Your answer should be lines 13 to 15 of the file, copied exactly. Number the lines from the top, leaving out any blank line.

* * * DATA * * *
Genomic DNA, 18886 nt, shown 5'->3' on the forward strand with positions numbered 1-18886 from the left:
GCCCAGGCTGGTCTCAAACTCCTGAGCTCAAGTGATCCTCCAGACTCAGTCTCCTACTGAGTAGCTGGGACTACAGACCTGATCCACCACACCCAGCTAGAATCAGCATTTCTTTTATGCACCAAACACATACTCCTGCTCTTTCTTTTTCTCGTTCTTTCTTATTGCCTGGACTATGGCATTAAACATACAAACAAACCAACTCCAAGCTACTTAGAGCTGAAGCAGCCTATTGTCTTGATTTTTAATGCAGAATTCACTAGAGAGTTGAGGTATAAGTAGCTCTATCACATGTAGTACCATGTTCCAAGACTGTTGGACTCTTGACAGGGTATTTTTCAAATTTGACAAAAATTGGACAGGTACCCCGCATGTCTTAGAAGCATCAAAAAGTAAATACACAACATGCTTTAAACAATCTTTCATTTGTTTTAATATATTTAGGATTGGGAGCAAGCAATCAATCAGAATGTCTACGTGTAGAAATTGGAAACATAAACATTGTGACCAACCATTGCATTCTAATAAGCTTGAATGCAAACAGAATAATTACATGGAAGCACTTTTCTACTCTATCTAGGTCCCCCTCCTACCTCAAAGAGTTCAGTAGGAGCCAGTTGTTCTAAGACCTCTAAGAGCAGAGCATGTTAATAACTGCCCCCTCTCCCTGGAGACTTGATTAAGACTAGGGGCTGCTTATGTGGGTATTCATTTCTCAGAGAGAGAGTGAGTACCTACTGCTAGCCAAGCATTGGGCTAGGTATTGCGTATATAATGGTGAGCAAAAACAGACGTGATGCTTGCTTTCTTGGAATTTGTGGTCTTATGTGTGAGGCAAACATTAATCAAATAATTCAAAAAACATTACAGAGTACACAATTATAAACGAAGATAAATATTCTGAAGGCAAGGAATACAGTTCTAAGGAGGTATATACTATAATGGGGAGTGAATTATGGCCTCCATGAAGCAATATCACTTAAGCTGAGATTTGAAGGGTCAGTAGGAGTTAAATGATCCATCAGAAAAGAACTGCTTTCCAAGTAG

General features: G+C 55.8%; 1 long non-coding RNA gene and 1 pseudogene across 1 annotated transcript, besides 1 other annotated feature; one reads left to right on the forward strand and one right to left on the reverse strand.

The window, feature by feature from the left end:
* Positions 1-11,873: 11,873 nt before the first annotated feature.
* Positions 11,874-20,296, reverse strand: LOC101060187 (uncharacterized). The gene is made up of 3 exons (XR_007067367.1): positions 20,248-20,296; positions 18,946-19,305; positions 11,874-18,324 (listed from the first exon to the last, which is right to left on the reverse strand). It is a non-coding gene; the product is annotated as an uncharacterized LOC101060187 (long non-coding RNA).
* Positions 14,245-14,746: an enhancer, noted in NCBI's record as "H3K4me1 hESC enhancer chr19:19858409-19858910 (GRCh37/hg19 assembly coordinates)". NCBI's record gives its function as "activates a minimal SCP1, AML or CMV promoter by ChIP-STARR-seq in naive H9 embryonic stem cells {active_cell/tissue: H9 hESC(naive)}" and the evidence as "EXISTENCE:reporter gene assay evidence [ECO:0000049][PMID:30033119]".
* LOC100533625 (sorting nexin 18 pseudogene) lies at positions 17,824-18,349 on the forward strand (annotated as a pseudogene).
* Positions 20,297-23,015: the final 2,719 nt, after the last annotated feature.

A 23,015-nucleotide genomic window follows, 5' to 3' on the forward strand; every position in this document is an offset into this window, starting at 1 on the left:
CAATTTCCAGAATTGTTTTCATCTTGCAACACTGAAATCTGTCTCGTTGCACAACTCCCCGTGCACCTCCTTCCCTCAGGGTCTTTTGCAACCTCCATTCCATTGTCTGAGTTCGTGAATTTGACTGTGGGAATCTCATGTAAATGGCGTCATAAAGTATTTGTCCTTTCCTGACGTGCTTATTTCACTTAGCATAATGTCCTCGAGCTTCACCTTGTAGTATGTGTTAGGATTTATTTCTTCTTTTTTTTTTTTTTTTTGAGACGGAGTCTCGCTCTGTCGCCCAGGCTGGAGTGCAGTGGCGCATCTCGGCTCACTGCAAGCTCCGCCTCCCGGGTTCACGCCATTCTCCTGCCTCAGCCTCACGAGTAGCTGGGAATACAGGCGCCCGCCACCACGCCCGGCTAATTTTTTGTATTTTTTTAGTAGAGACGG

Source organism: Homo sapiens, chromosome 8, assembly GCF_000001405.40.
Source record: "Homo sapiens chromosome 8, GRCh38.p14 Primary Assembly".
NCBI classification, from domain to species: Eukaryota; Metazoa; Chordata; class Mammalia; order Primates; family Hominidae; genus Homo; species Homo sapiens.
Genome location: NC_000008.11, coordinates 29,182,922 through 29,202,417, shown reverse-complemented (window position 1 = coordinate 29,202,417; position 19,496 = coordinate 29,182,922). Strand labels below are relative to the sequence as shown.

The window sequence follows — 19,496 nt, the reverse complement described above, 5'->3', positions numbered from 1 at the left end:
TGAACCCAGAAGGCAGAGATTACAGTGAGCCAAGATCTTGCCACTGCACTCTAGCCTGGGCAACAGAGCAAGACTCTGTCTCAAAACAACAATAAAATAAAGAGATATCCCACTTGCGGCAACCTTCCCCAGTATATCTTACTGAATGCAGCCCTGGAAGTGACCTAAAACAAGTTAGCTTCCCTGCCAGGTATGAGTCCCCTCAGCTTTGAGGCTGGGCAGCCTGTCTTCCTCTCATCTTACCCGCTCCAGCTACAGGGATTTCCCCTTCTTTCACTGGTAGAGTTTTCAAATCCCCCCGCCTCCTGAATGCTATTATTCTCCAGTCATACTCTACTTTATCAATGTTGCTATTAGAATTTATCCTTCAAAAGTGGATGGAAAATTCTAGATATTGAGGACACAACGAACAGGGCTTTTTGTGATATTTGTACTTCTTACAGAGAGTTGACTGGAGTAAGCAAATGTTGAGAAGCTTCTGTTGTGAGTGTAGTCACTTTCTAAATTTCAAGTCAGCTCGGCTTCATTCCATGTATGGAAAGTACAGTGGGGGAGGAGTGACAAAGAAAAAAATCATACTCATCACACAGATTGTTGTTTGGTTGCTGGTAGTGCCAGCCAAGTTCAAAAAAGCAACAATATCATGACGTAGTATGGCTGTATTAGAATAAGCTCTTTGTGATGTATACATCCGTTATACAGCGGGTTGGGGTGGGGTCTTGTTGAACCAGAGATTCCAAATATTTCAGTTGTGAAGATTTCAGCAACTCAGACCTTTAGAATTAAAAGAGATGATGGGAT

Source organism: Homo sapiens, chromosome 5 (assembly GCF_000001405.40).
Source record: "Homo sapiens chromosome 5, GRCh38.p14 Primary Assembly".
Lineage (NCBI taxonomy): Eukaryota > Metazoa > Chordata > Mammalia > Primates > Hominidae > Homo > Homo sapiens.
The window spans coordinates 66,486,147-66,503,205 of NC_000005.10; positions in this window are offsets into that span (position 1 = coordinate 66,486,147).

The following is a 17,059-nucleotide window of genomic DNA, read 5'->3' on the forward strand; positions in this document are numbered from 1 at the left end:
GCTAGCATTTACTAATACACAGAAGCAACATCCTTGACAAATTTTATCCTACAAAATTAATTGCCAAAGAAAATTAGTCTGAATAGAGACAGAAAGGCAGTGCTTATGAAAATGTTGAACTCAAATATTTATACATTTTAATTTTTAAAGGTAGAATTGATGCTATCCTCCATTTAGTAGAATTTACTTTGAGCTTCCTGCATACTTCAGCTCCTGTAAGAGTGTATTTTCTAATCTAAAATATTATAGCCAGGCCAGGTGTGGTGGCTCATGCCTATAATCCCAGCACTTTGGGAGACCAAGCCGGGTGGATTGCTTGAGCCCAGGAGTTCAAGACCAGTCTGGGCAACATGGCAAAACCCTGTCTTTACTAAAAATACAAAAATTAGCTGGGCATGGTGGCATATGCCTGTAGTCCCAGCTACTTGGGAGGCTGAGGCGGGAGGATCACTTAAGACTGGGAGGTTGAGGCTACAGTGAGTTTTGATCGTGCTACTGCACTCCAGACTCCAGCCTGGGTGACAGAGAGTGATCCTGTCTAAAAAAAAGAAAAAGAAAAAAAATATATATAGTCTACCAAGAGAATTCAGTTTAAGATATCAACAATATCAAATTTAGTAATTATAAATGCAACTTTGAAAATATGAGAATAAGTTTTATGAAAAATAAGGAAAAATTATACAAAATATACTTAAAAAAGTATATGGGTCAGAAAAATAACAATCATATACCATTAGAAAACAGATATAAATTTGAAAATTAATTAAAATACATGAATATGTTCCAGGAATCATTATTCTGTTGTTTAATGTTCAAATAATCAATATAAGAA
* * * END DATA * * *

Source record: "Homo sapiens chromosome 8, GRCh38.p14 Primary Assembly".
NCBI classification, from domain to species: Eukaryota; Metazoa; Chordata; class Mammalia; order Primates; family Hominidae; genus Homo; species Homo sapiens.
Genome location: NC_000008.11, coordinates 29,182,922 through 29,202,417, shown reverse-complemented (window position 1 = coordinate 29,202,417; position 19,496 = coordinate 29,182,922). Strand labels below are relative to the sequence as shown.